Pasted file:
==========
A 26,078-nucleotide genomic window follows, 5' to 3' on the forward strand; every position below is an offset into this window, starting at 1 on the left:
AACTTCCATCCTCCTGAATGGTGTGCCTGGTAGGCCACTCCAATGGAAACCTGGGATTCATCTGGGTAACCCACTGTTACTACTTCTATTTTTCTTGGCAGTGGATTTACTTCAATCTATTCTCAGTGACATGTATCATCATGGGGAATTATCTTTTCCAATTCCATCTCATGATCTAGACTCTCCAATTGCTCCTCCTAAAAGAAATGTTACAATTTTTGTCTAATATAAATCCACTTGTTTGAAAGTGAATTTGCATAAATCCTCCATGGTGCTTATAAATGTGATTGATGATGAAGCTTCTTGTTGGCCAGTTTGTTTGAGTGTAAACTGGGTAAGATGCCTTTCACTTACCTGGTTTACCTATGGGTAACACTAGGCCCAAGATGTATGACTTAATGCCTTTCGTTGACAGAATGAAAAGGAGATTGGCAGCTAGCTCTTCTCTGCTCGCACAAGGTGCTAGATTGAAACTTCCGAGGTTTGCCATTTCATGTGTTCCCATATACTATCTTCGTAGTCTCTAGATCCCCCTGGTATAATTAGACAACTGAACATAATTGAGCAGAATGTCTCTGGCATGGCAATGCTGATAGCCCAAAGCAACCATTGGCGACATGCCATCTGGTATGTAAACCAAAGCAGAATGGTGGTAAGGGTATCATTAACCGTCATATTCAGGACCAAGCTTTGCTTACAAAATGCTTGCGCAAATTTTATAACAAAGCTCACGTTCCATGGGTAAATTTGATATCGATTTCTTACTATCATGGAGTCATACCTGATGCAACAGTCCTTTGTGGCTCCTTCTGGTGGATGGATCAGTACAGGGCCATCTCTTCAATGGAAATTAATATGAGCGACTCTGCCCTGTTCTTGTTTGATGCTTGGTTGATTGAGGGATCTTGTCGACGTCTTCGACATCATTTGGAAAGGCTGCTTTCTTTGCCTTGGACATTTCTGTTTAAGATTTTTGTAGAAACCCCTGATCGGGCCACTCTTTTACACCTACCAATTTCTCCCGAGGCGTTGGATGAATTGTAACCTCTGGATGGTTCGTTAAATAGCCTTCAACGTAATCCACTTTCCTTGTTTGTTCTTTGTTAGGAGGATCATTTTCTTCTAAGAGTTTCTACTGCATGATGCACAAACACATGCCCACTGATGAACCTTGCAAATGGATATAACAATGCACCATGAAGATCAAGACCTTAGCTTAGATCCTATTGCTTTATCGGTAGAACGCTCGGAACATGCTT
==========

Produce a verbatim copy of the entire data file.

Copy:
A 26,078-nucleotide genomic window follows, 5' to 3' on the forward strand; every position below is an offset into this window, starting at 1 on the left:
AACTTCCATCCTCCTGAATGGTGTGCCTGGTAGGCCACTCCAATGGAAACCTGGGATTCATCTGGGTAACCCACTGTTACTACTTCTATTTTTCTTGGCAGTGGATTTACTTCAATCTATTCTCAGTGACATGTATCATCATGGGGAATTATCTTTTCCAATTCCATCTCATGATCTAGACTCTCCAATTGCTCCTCCTAAAAGAAATGTTACAATTTTTGTCTAATATAAATCCACTTGTTTGAAAGTGAATTTGCATAAATCCTCCATGGTGCTTATAAATGTGATTGATGATGAAGCTTCTTGTTGGCCAGTTTGTTTGAGTGTAAACTGGGTAAGATGCCTTTCACTTACCTGGTTTACCTATGGGTAACACTAGGCCCAAGATGTATGACTTAATGCCTTTCGTTGACAGAATGAAAAGGAGATTGGCAGCTAGCTCTTCTCTGCTCGCACAAGGTGCTAGATTGAAACTTCCGAGGTTTGCCATTTCATGTGTTCCCATATACTATCTTCGTAGTCTCTAGATCCCCCTGGTATAATTAGACAACTGAACATAATTGAGCAGAATGTCTCTGGCATGGCAATGCTGATAGCCCAAAGCAACCATTGGCGACATGCCATCTGGTATGTAAACCAAAGCAGAATGGTGGTAAGGGTATCATTAACCGTCATATTCAGGACCAAGCTTTGCTTACAAAATGCTTGCGCAAATTTTATAACAAAGCTCACGTTCCATGGGTAAATTTGATATCGATTTCTTACTATCATGGAGTCATACCTGATGCAACAGTCCTTTGTGGCTCCTTCTGGTGGATGGATCAGTACAGGGCCATCTCTTCAATGGAAATTAATATGAGCGACTCTGCCCTGTTCTTGTTTGATGCTTGGTTGATTGAGGGATCTTGTCGACGTCTTCGACATCATTTGGAAAGGCTGCTTTCTTTGCCTTGGACATTTCTGTTTAAGATTTTTGTAGAAACCCCTGATCGGGCCACTCTTTTACACCTACCAATTTCTCCCGAGGCGTTGGATGAATTGTAACCTCTGGATGGTTCGTTAAATAGCCTTCAACGTAATCCACTTTCCTTGTTTGTTCTTTGTTAGGAGGATCATTTTCTTCTAAGAGTTTCTACTGCATGATGCACAAACACATGCCCACTGATGAACCTTGCAAATGGATATAACAATGCACCATGAAGATCAAGACCTTAGCTTAGATCCTATTGCTTTATCGGTAGAACGCTCGGAACATGCTT